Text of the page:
There was a young teenage girl called Yael Weiss who recently participated on a trip to Europe and the concentration camps along with a group of classmates and friends. At the end of the trip, the participants were asked if they would like to share their feelings about the trip.

Yael volunteered and shared the story of her grandmother Esther.

Yael’s Grandmother Esther was born in Eastern Europe before the war and lost her father at a young age. At the young age of fifteen she was deported with her mother to a concentration camp where her mother was immediately sent to her death and Esther was left alone in the world. Esther was given the terrible job of carting a wagon of bodies of people who had been murdered. The work was grueling both physically and emotionally as this young girl faced the daily unspeakable horrors of the worst of the concentration camps.

The day arrived when the British drew close and eventually conquered the camp. At this point Esther was so weak and suffering from such severe malnutrition that she couldn’t even move. Instead, she just lay barely lifeless next to other bodies of people who had been killed or who had perished.

As the British drove by her spot, they did a quick glance and saw only the dead and started to move on. It was at this point that Esther forced herself with her last ounce of strength to raise her arm just one time for just a fleeting instant before it too fell back down. It was in that brief moment, that the British soldiers noticed and turned around and took her to the hospital where she remained stuck in bed for almost three more months in between ill health and the inability to get up.

One day she actually got out of bed and started looking around the room for her mother. The nurses who were quite surprised, told her that her mother never came and was never there. Esther replied, that she had gotten us as she had heard her mother in a dream telling her, “its enough and its time to get up and carry on”.

Yael said that she has no idea how, but the grandmother who she knew was a person full of joy of life, and someone with a  tremendously positive attitude. Over the course of her life  she helped bring into the world eighteen children, grandchildren and great grandchildren.

Yael then turned to face her friends and said, “every one of my grandmother’s eighteen descendants are successful and doing their part to make this world a better place, through they work, studies, or volunteerism, and all ……  because of one small brief movement of my grandmother when she lifted her arm for that fleeting moment”.

Yael then turned to her friends and said ”let us not underestimate the power of one single act, one act of kindness, one smile, one helping hand, or one Mitzvah of lighting Shabbat Candles, one extra prayer, or one extra Mitzvah, never underestimate its power”.

The Change

Friends, the change we are looking for, the new self that we are looking to express, happens in one way, by taking all our thoughts, inspirations and feelings of Yom Kippur and channeling them into an action, into single new  tangible commitment for our Judaism and in turn for our fellow man and our communities.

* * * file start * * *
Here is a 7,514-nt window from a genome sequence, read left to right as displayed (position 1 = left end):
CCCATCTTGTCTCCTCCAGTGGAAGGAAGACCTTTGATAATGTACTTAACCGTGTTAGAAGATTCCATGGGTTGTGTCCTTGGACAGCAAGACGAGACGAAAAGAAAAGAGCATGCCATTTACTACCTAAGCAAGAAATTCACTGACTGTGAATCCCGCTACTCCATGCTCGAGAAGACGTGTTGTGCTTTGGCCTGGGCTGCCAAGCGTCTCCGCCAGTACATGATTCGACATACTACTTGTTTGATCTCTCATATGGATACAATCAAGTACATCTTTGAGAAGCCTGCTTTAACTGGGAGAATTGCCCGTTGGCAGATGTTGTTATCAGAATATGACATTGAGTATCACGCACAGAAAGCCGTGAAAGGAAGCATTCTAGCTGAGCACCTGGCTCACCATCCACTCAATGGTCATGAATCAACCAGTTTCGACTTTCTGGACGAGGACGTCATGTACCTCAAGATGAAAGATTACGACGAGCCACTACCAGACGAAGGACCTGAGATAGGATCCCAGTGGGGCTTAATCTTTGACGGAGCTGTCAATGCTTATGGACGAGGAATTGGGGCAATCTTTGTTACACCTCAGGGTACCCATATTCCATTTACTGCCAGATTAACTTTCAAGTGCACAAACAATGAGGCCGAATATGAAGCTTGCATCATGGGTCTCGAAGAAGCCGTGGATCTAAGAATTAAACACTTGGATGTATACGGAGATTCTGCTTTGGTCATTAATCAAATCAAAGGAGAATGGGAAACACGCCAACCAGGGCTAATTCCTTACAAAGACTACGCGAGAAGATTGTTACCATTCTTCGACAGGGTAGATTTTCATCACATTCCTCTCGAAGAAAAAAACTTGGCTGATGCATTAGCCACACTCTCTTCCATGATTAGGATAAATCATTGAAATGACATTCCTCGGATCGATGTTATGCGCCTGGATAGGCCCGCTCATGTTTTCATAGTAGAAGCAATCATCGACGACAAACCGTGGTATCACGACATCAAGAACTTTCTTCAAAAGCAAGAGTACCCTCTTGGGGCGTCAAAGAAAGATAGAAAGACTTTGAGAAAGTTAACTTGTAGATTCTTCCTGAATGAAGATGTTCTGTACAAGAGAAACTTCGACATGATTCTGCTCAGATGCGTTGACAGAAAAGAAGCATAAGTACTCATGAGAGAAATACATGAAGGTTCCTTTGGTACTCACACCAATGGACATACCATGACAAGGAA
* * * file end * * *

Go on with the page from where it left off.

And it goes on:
Never underestimate that action, as that action is powerful, awesome, and tremendous, and has  the ability to bring real positive changes to your life and into the life of your children and family members. Your new commitment to an action and Mitzvah will yet generate a tremendous ripple on your own relationship with G-d, on your Jewish identity, and on the community and world in which live in.

As Neil Armstrong so famously said “it’s a small step for man, but a giant leap for mankind”. In Judaism we believe that every action is a leap for mankind and it us to us to life up our arm and make that move . Today as we recite Yizkor, let us not only remember the past but let us think of the future and of our children, of our families and of our communities and let us not leave here today before we have thought of a Mitzvah that we can take undertake, that will be our 5773 contribution for a better and new self, and a better and new world.

At Chabad the show doesn’t end tonight, but continues throughout the year, and today is just the kick off for the year. We are always available to discuss Judaism, Baseball and  life, and everything else in between. If you would like to discuss or share your Yom Kippur new Mitzvah we would be happy to hear and be a part of it.

Friends the makeover has begun, we are on the way up in the elevator, and the doors will soon open for the new self to emerge.

Let’s use the opportunity and the tremendous spirit and inspiration of Yom Kippur to make it happen.

Gmar Chasima Tova

Rabbi Yisroel Freeman

Comments on: The new "You" & a lesson from one Holocaust Survivor (Yom Kippur Sermon at Chabad of Sudbury)

Alan Moskowitz wrote...

Terrific sermon with a touching and powerful story. Thanks for sharing it.